10,135 reputation
11735
bio website
location Saskatoon, Canada
age
visits member for 3 years, 5 months
seen 9 hours ago

Aug
15
comment A word that describes something that has been given a name
I'll upvote yours and appellation.
Aug
15
awarded  meaning
Aug
14
comment A term for introductory phrases that qualify reality/veracity?
Instead of just calling them a "qualifying introductory phrase" couldn't you just say they're a qualifier?
Aug
14
answered Is there an abstract word for the environment in which a vehicle can move?
Aug
14
awarded  Nice Answer
Aug
13
answered Word to describe “a person who is only wishful to help others and cares little about themself”?
Aug
13
answered Opposite of change?
Jul
31
awarded  Enlightened
Jul
31
comment Comma or no comma before “only”?
Related (duplicate?): english.stackexchange.com/questions/8109/…
Jul
31
revised Using “that” to describe everything.. Is this incorrect, or poor grammar?
deleted 9 characters in body
Jul
31
comment Using “that” to describe everything.. Is this incorrect, or poor grammar?
@JohnLawler Agreed, there are other thats. I was addressing the particular that in the examples given in CrossFit games which all seemed to be determiners. I'll rephrase.
Jul
31
revised Using “that” to describe everything.. Is this incorrect, or poor grammar?
deleted 9 characters in body
Jul
31
answered Using “that” to describe everything.. Is this incorrect, or poor grammar?
Jul
31
comment Where did the adage, “Love the sinner, hate the sin,” come from?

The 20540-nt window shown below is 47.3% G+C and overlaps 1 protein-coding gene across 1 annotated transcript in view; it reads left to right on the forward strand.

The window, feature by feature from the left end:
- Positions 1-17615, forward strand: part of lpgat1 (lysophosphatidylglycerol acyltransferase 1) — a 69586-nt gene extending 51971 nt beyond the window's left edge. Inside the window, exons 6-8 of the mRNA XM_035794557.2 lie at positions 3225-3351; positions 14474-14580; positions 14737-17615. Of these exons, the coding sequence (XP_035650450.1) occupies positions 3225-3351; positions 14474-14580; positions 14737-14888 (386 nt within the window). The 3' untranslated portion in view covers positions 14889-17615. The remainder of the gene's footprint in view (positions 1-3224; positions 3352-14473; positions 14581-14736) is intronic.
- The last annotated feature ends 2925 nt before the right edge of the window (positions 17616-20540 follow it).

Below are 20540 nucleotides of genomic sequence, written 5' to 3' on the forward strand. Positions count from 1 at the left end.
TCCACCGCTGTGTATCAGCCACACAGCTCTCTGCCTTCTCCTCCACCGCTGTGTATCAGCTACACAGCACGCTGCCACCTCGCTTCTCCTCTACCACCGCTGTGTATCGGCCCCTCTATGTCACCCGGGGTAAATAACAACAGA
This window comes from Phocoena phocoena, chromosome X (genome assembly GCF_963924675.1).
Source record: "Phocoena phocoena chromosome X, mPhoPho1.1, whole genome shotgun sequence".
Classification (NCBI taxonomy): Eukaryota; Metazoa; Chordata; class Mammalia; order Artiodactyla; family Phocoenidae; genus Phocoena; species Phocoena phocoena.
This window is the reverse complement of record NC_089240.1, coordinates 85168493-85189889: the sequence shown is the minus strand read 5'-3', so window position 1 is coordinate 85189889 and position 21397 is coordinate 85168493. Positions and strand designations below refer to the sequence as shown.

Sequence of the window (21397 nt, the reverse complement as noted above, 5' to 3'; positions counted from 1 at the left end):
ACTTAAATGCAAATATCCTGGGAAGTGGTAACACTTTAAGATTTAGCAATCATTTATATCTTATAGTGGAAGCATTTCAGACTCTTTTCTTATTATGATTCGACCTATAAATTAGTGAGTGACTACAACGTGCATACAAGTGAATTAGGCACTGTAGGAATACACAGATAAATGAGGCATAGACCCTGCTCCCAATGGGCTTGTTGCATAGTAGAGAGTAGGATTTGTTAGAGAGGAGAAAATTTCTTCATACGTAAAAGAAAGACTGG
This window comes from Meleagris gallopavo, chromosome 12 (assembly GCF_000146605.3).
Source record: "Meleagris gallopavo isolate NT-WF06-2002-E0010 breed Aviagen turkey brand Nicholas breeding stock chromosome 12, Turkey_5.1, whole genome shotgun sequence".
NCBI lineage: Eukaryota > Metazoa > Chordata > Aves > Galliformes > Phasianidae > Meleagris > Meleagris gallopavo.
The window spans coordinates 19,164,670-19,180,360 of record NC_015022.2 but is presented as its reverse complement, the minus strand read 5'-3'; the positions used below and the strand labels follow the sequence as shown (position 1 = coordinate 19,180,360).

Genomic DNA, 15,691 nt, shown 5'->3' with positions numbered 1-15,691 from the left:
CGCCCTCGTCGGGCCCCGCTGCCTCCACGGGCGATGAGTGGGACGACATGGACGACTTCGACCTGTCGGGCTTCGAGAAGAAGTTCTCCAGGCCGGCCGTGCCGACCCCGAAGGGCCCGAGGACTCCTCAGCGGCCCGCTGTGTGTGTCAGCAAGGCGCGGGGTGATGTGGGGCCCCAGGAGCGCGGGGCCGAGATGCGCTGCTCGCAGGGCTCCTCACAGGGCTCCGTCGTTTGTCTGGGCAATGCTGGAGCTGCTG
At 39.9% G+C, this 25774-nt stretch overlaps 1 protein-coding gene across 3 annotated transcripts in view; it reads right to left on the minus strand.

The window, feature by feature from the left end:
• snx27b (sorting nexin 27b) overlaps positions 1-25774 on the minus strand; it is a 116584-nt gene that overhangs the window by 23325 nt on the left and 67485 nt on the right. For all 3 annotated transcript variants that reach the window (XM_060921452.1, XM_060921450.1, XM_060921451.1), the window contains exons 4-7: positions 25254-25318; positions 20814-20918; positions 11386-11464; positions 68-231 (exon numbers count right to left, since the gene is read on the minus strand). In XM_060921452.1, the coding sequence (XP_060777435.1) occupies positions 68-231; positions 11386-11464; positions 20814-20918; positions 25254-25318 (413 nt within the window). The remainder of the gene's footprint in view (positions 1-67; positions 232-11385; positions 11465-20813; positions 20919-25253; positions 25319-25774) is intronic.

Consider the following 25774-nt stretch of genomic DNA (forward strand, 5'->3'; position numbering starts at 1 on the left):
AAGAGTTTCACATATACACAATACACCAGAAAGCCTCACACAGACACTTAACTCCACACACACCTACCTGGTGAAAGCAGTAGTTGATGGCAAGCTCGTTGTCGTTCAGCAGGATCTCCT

@FumbleFingers Yoichi Oishi did mention in his question that he thought the source of this adage was the Bible, but then he learned it wasn't. Therefore, I tried to answer the question in that context: where was the ultimate source of the expression, not when was it first written or said in English with that exact phrasing.
Jul
31
awarded  Nice Answer
Jul
31
awarded  etymology
Jul
31
comment How can I spell out Pope Francis’s remark on gay priests, ‘Who am I to judge?’
It should also be noted that "Who am I to judge?" is not an uncommon phrase in English.
Jul
31
answered Where did the adage, “Love the sinner, hate the sin,” come from?
Jul
31
comment Idiom for someone who forgets their roots
"A rolling stone gathers no moss" can also refer to a person who changes locations, jobs, careers, etc. so much that they don't accumulate any wealth. The way I've most thought of it is that an active, vibrant person who lives life to the fullest isn't weighed down by baggage or other signs of stagnation. But I have no idea if this is a common or correct interpretation… :)
Jul
31
answered Idiom for someone who forgets their roots